This is the name given to inflammation of the gums (Latin, gingiva) due to bacterial infection. Gingivitis is a form of periodontal disease. Periodontal disease involves inflammation and infection that destroys the tissues that support the teeth, including the gums, the periodontal ligaments, and the tooth sockets (alveolar bone). The gums feel sore, and bleed when brushed or when hard foods are eaten. They may become soft and begin to recede, and because of this, more teeth are lost through gum disease than through tooth decay.

Gingivitis is due to the long-term effects of plaque deposits. Plaque is a sticky material made of bacteria, mucus, and food debris that develops on the exposed parts of the teeth. It is a major cause of tooth decay. If you do not remove plaque, it turns into a hard deposit called tartar that becomes trapped at the base of the tooth. Plaque and tartar irritate and inflame the gums. Bacteria and the toxins they produce cause the gums to become infected, swollen, and tender. Scrupulous attention to mouth hygiene is important, both in treating and preventing gingivitis, and mouthwashes based on essential oils are a great help. Injury to the gums from any cause, including overly vigorous brushing or flossing of the teeth, can cause gingivitis.

Medications such as phenytoin and birth control pills, and heavy metals such as lead and bismuth are also associated with gingivitis. Many people have gingivitis to a varying degree. It usually develops during puberty or early adulthood due to hormonal changes and may persist or recur frequently, depending on the health of your teeth and gums.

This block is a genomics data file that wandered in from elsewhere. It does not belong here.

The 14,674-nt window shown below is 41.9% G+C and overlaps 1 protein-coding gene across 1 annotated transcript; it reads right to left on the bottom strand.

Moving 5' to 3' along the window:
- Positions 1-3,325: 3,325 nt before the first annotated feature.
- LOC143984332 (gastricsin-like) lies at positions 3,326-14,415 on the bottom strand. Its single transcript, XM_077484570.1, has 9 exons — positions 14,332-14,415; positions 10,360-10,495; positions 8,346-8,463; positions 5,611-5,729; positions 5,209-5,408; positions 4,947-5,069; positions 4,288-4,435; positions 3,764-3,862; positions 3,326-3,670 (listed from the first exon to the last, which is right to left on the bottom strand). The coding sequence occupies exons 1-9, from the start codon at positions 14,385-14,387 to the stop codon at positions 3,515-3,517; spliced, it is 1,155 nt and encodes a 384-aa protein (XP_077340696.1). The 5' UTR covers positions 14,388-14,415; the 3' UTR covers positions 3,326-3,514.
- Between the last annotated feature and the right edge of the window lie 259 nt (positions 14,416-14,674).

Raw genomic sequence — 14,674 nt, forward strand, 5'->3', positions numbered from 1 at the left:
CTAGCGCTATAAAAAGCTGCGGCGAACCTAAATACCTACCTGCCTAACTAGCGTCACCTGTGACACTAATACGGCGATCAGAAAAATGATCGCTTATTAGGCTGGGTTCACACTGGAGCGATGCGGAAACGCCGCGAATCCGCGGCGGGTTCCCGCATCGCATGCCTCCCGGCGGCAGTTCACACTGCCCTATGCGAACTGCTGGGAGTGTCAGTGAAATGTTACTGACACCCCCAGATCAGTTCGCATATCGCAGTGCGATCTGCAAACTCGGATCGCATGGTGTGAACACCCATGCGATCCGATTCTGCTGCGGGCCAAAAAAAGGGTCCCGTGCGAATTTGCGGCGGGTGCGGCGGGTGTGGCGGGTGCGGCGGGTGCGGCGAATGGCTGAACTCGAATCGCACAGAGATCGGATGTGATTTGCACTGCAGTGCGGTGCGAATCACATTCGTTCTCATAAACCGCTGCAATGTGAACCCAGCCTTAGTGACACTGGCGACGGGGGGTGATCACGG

There are a number of essences which are useful against the bacteria which cause gum infections, the most important of which are Sage and Thyme. (Thymol, a derivative of thyme oil, is used in the majority of commercial mouthwashes.) The essences of Fennel and Mandarin are also valuable in strengthening the gums, and Myrrh is another indispensable ingredient, for its healing and tonic properties.

You will find a formula for a suitable mouthwash in our recipes section, but many variations are possible. You could use Sage in place of the Thyme, or equal quantities (15 drops) of each, or you could replace the Fennel with Mandarin if you prefer the taste. Keep this mixture in a screw-top bottle and add two teaspoons to a half-tumbler of warm water to swill thoroughly round the mouth at least twice a day.

If the infection is severe, tincture of myrrh can be applied direct to the inflamed areas of gum. Gentle massage of the gums will improve local circulation and speed up healing. To do this, scrub the hands immaculately clean, and put a drop or two of the mouthwash mixture undiluted on the finger tips. Gently but firmly massage the gums, especially around the base of each tooth. This is specially useful when the gums are so sore that it is painful to brush them.

Vitamin C supplementation will help the infection to clear.

See also Mouth Ulcers

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